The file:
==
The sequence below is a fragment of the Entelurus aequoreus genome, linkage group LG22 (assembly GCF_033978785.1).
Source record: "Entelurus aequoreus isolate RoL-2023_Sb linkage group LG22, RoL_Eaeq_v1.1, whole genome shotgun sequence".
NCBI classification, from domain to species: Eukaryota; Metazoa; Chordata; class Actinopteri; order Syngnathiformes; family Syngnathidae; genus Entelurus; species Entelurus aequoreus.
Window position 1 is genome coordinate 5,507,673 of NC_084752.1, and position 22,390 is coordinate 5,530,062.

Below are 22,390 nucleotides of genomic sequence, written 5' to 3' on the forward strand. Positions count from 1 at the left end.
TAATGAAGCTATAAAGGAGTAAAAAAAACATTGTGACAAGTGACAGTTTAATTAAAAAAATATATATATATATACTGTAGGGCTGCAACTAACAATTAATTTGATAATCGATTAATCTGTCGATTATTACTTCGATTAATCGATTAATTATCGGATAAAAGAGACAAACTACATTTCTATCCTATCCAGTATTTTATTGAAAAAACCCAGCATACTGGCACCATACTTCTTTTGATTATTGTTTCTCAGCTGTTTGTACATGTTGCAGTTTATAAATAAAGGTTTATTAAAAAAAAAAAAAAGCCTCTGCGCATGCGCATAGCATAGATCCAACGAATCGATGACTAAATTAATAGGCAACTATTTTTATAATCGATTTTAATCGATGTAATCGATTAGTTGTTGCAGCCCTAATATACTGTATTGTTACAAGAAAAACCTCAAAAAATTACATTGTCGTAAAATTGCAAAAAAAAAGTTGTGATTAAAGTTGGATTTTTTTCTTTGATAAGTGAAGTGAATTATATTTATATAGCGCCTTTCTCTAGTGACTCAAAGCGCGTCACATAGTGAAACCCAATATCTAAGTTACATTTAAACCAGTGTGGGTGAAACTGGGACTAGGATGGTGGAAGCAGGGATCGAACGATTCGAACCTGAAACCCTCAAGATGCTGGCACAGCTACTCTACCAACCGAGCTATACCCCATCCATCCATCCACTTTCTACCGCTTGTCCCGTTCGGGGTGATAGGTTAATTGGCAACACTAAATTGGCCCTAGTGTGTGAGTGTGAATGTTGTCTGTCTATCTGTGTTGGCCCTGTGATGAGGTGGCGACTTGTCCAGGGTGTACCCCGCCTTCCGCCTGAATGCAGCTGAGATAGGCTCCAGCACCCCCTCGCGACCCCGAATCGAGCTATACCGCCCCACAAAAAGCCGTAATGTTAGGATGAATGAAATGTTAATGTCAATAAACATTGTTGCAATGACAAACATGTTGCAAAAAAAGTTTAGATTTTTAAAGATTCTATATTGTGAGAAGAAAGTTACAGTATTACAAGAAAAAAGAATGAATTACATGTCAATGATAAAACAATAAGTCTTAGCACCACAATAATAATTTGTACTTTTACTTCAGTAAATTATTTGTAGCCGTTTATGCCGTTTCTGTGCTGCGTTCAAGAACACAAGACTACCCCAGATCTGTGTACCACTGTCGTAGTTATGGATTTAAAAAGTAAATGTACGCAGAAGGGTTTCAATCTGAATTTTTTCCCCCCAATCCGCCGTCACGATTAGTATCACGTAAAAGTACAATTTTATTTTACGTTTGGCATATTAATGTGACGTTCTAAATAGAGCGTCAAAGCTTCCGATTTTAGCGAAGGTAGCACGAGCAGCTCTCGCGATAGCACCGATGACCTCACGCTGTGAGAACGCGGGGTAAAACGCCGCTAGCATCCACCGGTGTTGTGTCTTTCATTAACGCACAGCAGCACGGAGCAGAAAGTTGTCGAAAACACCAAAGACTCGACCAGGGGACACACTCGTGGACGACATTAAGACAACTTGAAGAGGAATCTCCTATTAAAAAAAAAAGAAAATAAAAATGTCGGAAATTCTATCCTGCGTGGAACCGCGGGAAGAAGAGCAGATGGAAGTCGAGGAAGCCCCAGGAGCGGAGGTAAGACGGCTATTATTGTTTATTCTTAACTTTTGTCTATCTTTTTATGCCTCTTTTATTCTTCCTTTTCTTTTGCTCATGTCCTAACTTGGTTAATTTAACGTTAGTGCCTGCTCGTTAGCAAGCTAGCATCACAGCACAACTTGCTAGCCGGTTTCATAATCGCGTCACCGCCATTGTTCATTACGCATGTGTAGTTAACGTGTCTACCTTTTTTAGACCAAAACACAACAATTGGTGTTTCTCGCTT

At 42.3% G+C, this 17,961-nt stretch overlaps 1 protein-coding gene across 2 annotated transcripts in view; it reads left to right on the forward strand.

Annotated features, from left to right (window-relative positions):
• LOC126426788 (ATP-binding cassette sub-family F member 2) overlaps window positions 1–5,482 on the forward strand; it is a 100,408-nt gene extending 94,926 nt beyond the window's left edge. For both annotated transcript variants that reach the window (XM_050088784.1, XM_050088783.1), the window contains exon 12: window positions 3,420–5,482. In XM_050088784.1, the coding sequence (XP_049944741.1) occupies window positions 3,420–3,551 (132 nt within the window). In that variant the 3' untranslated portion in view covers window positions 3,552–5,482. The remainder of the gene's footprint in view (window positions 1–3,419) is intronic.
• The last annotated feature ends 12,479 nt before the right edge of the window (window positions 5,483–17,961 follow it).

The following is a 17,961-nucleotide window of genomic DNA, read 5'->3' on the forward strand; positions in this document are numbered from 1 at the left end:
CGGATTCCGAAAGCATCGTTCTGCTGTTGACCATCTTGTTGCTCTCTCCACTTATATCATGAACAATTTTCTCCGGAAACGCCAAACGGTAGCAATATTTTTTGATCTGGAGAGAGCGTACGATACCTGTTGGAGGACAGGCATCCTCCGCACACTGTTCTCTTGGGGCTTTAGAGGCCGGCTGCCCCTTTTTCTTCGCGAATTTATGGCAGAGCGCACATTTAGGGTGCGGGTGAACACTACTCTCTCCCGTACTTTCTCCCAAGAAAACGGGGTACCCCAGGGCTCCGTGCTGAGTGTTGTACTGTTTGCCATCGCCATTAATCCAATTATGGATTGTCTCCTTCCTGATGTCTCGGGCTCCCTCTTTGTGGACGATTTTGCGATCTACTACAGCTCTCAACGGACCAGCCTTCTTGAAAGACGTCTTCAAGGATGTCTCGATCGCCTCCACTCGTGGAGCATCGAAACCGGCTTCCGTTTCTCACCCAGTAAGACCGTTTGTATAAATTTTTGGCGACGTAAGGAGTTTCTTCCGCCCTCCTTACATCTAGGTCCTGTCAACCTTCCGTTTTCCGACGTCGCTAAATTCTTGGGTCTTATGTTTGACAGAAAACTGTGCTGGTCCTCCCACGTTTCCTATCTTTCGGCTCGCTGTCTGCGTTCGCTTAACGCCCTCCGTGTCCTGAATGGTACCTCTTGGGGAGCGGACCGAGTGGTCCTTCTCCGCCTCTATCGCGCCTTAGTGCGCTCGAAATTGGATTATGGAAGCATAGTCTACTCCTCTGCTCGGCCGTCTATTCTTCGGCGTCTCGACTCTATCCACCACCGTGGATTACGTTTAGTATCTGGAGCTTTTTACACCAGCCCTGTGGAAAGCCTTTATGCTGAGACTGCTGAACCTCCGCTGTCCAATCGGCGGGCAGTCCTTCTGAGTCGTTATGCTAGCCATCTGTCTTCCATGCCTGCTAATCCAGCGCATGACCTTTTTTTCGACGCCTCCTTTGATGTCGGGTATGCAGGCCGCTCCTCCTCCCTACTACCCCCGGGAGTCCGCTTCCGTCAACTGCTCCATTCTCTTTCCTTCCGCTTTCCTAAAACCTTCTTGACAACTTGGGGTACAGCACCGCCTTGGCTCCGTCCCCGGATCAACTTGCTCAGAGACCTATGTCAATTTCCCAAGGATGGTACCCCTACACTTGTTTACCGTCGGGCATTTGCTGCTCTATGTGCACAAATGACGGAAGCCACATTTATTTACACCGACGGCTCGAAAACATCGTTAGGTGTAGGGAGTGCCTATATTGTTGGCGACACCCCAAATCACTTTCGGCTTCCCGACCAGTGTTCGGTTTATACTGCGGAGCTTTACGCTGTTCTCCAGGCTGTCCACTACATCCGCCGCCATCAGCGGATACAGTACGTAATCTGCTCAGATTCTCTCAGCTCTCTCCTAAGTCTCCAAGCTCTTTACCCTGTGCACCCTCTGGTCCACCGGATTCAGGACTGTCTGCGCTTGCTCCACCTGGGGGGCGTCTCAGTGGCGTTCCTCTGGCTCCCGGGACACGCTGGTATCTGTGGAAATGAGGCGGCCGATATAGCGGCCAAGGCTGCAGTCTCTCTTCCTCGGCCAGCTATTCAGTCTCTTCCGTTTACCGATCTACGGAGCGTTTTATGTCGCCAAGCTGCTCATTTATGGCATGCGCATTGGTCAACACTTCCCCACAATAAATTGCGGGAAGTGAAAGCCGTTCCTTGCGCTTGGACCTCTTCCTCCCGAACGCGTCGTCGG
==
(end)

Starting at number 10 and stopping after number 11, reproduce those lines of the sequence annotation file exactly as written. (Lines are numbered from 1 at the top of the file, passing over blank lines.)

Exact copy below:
• The last annotated feature ends 12,479 nt before the right edge of the window (window positions 5,483–17,961 follow it).

The following is a 17,961-nucleotide window of genomic DNA, read 5'->3' on the forward strand; positions in this document are numbered from 1 at the left end: